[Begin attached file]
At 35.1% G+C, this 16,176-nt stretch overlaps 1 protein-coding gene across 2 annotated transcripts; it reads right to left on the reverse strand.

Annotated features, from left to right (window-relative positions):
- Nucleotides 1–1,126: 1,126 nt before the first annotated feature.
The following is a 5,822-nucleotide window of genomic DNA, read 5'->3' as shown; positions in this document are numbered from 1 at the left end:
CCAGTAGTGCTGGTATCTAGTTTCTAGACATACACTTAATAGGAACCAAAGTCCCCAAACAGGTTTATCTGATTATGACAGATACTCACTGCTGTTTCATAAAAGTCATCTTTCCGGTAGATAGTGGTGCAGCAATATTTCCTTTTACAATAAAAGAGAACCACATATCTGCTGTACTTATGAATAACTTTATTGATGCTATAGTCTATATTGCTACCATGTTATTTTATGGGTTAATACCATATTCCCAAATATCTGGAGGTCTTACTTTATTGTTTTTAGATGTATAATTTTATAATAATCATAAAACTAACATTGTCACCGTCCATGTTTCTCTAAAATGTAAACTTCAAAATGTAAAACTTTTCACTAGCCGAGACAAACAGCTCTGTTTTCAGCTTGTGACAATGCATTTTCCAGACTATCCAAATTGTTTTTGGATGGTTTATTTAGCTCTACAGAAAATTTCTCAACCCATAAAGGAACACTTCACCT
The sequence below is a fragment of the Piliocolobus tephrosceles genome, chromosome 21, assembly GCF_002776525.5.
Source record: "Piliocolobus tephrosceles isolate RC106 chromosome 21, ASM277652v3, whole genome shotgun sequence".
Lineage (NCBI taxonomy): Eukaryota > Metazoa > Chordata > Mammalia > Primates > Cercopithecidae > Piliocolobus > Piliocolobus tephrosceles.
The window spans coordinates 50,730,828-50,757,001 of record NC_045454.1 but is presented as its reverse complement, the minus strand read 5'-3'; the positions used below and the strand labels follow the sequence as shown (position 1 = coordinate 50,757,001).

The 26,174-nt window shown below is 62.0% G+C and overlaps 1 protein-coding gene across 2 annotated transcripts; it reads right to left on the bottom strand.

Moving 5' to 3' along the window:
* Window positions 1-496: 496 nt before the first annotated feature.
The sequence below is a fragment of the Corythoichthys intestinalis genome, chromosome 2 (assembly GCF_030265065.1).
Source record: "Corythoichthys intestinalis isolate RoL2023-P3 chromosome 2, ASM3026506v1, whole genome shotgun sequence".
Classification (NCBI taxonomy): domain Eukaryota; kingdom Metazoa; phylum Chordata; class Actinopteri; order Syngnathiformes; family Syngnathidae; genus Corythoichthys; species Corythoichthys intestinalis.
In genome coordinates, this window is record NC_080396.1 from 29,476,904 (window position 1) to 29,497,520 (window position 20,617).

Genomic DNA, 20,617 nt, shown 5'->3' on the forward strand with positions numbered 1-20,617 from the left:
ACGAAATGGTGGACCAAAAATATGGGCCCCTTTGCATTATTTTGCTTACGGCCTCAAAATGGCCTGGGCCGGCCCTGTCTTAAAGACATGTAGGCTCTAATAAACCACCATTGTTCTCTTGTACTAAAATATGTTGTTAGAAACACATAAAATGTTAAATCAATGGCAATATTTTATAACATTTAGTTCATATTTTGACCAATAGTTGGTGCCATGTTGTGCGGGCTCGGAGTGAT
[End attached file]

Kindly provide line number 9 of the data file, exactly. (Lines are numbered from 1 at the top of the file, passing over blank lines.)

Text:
The window spans coordinates 50,730,828-50,757,001 of record NC_045454.1 but is presented as its reverse complement, the minus strand read 5'-3'; the positions used below and the strand labels follow the sequence as shown (position 1 = coordinate 50,757,001).